Install a GoDaddy signed SSL Certificate on iRedMail (Debian)

This tutorial assumes you are running iRedMail with version 0.7.3 or thereabouts on a Debian(esque) server (say Squeeze). Also, I\'m using Godaddy for SSL as they are the cheapest way to get a \'properly\' signed SSL cert for little money (if you find yourself a suitable promo-code!). Google or DuckDuckGo are your friends.

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Step 1: Generate a ssl certificate (key) and certificate request (csr)

Ref: GoDaddy Help - Generating a Certificate Signing Request (CSR) - Apache 2.x

openssl req -new -newkey rsa:2048 -nodes -keyout [yourname].key -out [yourname].csr

Step 2: Filling out your new SSL certificate key details

Ref: GoDaddy Help - Generating a Certificate Signing Request (CSR) - Apache 2.x

Common Name
the domain name you want your SSL certificate to validate for.
WARNING: != Select this carefully! For example, my mail server has the following hostname:, so the Common Name (CN) is This means the SSL certificate will only ever work with this and not
what ever you want; I use my business name Brighter Computing Ltd
Organisation Unit
doesn\'t really matter; I use simply IT
I use my support email address to capture any enquiries
City / Locality
pick a place; I use London
pick what is closest or where your server is; I use London again
make sure to pick the right country code! I use GB since I\'m in the UK. UK is not a valid code!
WARNING: make sure to leave the passphrase field empty, as you will otherwise have to log-on to your server and hack in your passphrase three times over when restarting services or your server!

Step 3: Submit csr and await signed key

When using GoDaddy you should log-on to your account and head over to the SSL Certificate section and its manager page.

The way GoDaddy work is that you first purchase your SSL certificate and get issued with a credit. You need to log-on and use that credit to get an SSL certificate. Before you can submit your CSR you need to wait a short while for GoDaddy\'s scripts to sort themselves out.

Once you have redeemed your credit it will simply say \'New Certificate\' in the list. Click on the entry next to it that reads \'Manage Certificate\' once it is ready (it may say "Status: Initialize SSL Certificate" for a good while, so grab a snickers(tm) and make yourself a brew).

WARNING: you need to make sure you receive emails for what ever email you registered under! Check the WHOIS entry for it before you submit to GoDaddy as they will send you an email to confirm you are the owner of the domain. You will need to click on the confirmation link they send you before proceeding.

Step 4: Copy the received files to your server

[yourname].crt (the actual certificate)

Step 5: Moving files into place

Copy both gd_bundle.crt and [yourname].crt to


Copy the [yourname].key you created earlier to


Step 6: Edit the following files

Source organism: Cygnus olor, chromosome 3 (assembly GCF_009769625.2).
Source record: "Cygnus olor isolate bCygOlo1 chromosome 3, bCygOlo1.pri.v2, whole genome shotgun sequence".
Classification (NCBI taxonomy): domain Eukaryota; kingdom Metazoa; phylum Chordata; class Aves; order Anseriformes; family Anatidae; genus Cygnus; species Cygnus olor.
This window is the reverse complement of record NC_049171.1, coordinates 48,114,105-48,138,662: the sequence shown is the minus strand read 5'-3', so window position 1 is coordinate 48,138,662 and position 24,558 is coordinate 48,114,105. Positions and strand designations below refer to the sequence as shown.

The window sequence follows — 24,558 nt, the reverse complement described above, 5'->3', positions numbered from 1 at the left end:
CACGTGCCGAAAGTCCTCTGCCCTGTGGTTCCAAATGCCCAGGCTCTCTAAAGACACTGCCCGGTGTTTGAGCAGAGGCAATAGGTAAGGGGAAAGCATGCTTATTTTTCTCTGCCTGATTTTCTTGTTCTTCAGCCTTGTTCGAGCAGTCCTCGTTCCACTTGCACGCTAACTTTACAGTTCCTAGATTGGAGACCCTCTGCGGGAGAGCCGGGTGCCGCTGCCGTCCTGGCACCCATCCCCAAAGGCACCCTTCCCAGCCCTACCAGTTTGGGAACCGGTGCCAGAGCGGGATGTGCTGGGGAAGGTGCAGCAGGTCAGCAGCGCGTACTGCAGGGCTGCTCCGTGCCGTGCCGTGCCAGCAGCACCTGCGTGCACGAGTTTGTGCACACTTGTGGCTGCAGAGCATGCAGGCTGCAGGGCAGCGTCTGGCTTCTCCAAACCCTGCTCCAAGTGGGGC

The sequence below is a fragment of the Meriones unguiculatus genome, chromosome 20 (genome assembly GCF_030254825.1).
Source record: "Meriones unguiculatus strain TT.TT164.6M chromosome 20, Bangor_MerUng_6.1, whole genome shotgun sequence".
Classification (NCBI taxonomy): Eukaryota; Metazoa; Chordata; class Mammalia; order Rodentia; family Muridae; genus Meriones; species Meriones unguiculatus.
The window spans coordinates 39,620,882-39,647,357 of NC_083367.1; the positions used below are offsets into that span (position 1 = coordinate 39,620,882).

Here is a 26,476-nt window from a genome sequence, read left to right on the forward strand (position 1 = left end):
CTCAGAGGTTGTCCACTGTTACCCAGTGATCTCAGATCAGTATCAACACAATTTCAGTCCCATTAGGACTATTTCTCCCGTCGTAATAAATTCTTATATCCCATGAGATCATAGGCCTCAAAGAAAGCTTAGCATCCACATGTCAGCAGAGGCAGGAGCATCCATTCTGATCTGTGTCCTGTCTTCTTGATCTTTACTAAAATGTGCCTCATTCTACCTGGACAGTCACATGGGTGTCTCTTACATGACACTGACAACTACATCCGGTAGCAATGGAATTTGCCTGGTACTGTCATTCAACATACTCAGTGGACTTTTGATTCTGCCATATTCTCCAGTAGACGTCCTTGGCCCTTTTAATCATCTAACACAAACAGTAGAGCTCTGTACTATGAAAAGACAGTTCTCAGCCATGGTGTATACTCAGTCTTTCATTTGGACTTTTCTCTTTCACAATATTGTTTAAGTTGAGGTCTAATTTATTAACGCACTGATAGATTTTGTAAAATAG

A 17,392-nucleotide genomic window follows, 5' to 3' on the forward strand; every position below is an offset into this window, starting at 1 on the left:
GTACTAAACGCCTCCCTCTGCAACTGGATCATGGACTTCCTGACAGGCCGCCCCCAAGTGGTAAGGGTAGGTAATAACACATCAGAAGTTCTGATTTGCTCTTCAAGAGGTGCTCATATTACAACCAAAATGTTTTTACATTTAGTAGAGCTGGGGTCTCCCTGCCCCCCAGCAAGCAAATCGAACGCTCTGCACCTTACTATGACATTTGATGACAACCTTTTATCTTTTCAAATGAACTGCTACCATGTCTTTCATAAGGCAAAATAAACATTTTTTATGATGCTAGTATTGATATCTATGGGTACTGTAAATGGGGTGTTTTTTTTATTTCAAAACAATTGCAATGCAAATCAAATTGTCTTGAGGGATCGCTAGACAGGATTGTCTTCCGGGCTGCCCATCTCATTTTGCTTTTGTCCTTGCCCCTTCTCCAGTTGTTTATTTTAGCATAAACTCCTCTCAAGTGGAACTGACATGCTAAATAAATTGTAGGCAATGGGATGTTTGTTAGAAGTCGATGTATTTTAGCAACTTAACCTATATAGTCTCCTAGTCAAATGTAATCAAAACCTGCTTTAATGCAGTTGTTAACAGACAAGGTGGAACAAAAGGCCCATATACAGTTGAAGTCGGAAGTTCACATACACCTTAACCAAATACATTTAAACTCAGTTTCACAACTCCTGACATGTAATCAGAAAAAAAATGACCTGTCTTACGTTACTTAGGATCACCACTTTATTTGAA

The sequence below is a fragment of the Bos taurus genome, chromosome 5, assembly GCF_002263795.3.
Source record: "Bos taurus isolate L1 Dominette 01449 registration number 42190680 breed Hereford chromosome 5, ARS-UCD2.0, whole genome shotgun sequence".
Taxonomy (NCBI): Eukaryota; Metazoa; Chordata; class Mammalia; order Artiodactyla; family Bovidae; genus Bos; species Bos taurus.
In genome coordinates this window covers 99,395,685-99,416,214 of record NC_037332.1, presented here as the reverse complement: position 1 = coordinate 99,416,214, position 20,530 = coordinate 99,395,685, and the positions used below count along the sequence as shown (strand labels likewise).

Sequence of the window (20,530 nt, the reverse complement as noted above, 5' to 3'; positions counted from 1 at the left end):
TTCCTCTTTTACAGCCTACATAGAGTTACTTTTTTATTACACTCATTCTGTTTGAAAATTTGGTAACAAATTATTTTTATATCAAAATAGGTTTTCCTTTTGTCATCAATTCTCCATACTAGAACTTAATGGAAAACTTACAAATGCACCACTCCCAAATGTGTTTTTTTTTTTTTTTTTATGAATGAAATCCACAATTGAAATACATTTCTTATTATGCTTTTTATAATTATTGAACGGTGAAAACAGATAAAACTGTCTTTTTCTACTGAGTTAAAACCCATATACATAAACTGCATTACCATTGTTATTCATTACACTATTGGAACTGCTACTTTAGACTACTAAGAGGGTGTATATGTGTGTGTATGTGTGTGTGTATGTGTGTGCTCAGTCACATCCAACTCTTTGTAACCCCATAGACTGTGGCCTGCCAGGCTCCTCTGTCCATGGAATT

Find and replace:

a) Apache (Webserver)

SSLCertificateFile /etc/ssl/certs/[yourname].crt
SSLCertificateKeyFile /etc/ssl/private/[yourname].key
SSLCACertificateFile /etc/ssl/certs/gd_bundle.crt

b) Dovecot (IMAP/POP Server)

ssl_key_file = /etc/ssl/private/[yourname].key
ssl_cert_file = /etc/ssl/certs/[yourname].crt
ssl_ca_file = /etc/ssl/certs/gd_bundle.crt

c) Postfix (SMTP Server)

smtpd_tls_key_file = /etc/ssl/private/[yourname].key
smtpd_tls_cert_file = /etc/ssl/certs/[yourname].crt
smtpd_tls_CAfile = /etc/ssl/certs/gd_bundle.crt

Step 7: Restart all three services

service apache2 restart
service dovecot restart
service postfix restart

Step 8: Testing things work

Load your webmail client via https (after you have cleared your cache and history) and notice that there are no errors anymore!

Access your email via IMAP/POP client (eg. Thunderbird) and send a test mail to somewhere. Make sure you select something like STARTTLS for encryption to actually see whether it\'s working.

When sending and receiving you should now no longer receive any more warnings.

Unless of course you made a mistake somewhere ;-)

Have a nice day.


I\'m running my iRedMail server on my Promox VM host in an OpenVZ container (virtual machine) with 30GB space and 2GB RAM. It\'s plenty for my purposes. Make sure to have enough disk space available when running lot\'s of mailboxes and use quotas.

Also, be prepared to increase the memory (RAM) especially as Apache2 can be a memory hog. Processing large volumes of mail also requires a fair bit of memory and speedy disks. Last but not least do yourself a favour and use a backup MX (mail server) in case your box goes down!

Oh and don\'t forget to set a reverse DNS entry for your hostname too.

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Call Brighter Computing on +44 1908 90 49 90 or email, quoting this article as reference.

About the author

Axel Segebrecht

Image showing Axel Segebrecht With a passion for technology that enables people to communicate more effectively, I have been supporting people by getting their information technology to work for them, the way they need it to.